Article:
SAN FRANCISCO -- The Oakland Police Department lost its seventh head of police in as many years Wednesday over the alleged cover-up of an officer’s misconduct in a scandal that threatens to extend two decades of federal oversight — the longest of any police department in the country.
Democratic Mayor Sheng Thao said at a news conference she was firing Police Chief LeRonne Armstrong after a probe concluded the chief and the department failed to properly investigate and discipline a sergeant who was involved in a hit-and-run with his patrol car and, in a separate incident, fired his service weapon inside an elevator at police headquarters.
Thao, who took office in January, said she wants to be confident the police chief in the city of 400,000 people will be effective “in making improvements that can be recognized by the federal monitor, the federal court and the people of Oakland.”
“I am no longer confident that Chief Armstrong can do the work needed to achieve the vision so, today I have decided to separate Chief LeRonne Armstrong from the city without cause,” she said.
Thao placed Armstrong on paid administrative leave last month to review investigations by the department’s federal monitor that found the police chief responsible for gross dereliction of duty.
The probes by the law firm of Clarence Dyer and Cohen concluded Armstrong failed to investigate and discipline Sgt. Michael Chung after he was involved in a hit-and-run with a parked car in 2021 at his apartment building in San Francisco, according to a report first obtained by KTVU-TV and made public by Oaklandside, a local news site.
The Oakland Police Department made national news in 2000 after a rookie officer came forward to report abuse of power by a group of officers known as the Oakland “Riders.” The four officers were charged with making false arrests, planting evidence, using excessive force, falsifying police reports and assaulting people in west Oakland, a predominantly Black area. Three of the officers were acquitted after two separate juries deadlocked on most of the charges. The fourth officer is a fugitive and is believed to have fled the country.
The case resulted in the department coming under federal oversight in 2003 and being required to enact 52 reform measures and report its progress to an outside monitor and a federal judge.
Armstrong, a native of Oakland, was appointed in 2021 with promises of enacting all the reforms within a year.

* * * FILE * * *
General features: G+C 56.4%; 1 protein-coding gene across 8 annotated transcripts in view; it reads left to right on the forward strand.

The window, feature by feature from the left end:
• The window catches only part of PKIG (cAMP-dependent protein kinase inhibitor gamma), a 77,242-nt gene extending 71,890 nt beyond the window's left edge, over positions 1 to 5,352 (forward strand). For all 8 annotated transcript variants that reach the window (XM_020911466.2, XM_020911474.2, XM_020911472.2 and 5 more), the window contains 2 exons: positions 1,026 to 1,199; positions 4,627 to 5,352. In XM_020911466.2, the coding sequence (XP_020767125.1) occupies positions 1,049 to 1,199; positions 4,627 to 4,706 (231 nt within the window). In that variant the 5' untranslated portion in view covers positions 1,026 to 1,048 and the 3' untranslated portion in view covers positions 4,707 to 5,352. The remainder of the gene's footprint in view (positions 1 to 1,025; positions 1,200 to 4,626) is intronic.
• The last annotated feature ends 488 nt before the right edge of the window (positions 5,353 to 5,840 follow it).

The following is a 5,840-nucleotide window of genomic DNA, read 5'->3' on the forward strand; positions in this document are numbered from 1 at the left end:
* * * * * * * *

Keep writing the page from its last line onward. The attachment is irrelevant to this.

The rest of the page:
He said he was deeply disappointed in Thao's decision and that once all the facts are evaluated, it will be clear he committed no misconduct and his terminations was “wrong, unjustified, and unfair.”
“After the relevant facts are fully evaluated by weighing evidence instead of pulling soundbites from strategically leaked, inaccurate reports, it will be clear I was a loyal and effective reformer of the Oakland Police Department,” he said in a statement.
In its report, the law firm said a police captain in the department’s Internal Affairs Division downplayed the hit-and-run incident and coached the investigating officer to draft a report that allowed Chung to escape discipline.
The following year, Chung fired his service weapon inside an elevator at police headquarters, got rid of evidence and did not inform his supervisors until a week later. He has been on paid administrative leave since then.
“Sgt. Chung escaped serious disciple and was left to commit even more egregious conduct — discharging his firearm in an elevator — which he also failed to report and tried to cover up,” the investigators said.
The law firm report concluded Armstrong failed to hold his subordinate officers accountable.
Federal Judge William Orrick last year put the agency on a one-year probationary period that was set to end by June and finally free it from federal oversight, saying the department had achieved “substantial compliance.” But last month, he made public a portion of the law firm reports, prompting the mayor to place Armstrong on paid leave.
“The report … demonstrates that the significant cultural problems within the department remain unaddressed,” he said during a virtual hearing in January.
Orrick ordered the city to present a plan by April 4 on how it plans to come into compliance.
Armstrong, the 13th person to head the embattled police department in 20 years, received the backing of some of the city’s Black leaders, including John Burris, one of two attorneys who in 2000 filed the lawsuit against the police department on behalf of 119 plaintiffs.
Burris said he was disappointed that Thao based her decision on what he considers to be "not very strong evidence of wrongdoing on the part of Mr. Armstrong.”
Burris, who has been meeting on a regular basis with the police department and federal monitor for the last 20 years, said the police department has made great strides and positive changes on how it deals with the community, which largely supported Armstrong.
“We don’t have the beating that we used to have. We don’t have people being stopped because of their race at the same level we had before. We don’t have the shooting and the use of deadly force that we had before. We don’t have the mistreatment of the mentally impaired in the same way we did,” Burris said.
“But this is a (police) culture question and the disappointing part is it hasn't changed,” he added.